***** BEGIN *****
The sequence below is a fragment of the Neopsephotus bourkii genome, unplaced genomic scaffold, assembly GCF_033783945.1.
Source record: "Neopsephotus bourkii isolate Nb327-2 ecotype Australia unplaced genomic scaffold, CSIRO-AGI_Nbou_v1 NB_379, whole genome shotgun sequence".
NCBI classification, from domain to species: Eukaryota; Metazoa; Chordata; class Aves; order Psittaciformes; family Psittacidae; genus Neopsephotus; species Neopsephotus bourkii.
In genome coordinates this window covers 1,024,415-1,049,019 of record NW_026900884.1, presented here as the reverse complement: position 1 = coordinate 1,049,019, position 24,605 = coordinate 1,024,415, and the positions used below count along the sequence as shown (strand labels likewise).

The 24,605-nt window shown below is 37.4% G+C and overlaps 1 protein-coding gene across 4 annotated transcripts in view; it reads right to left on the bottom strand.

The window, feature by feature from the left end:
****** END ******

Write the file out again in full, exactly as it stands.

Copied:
The sequence below is a fragment of the Neopsephotus bourkii genome, unplaced genomic scaffold, assembly GCF_033783945.1.
Source record: "Neopsephotus bourkii isolate Nb327-2 ecotype Australia unplaced genomic scaffold, CSIRO-AGI_Nbou_v1 NB_379, whole genome shotgun sequence".
NCBI classification, from domain to species: Eukaryota; Metazoa; Chordata; class Aves; order Psittaciformes; family Psittacidae; genus Neopsephotus; species Neopsephotus bourkii.
In genome coordinates this window covers 1,024,415-1,049,019 of record NW_026900884.1, presented here as the reverse complement: position 1 = coordinate 1,049,019, position 24,605 = coordinate 1,024,415, and the positions used below count along the sequence as shown (strand labels likewise).

The 24,605-nt window shown below is 37.4% G+C and overlaps 1 protein-coding gene across 4 annotated transcripts in view; it reads right to left on the bottom strand.

The window, feature by feature from the left end: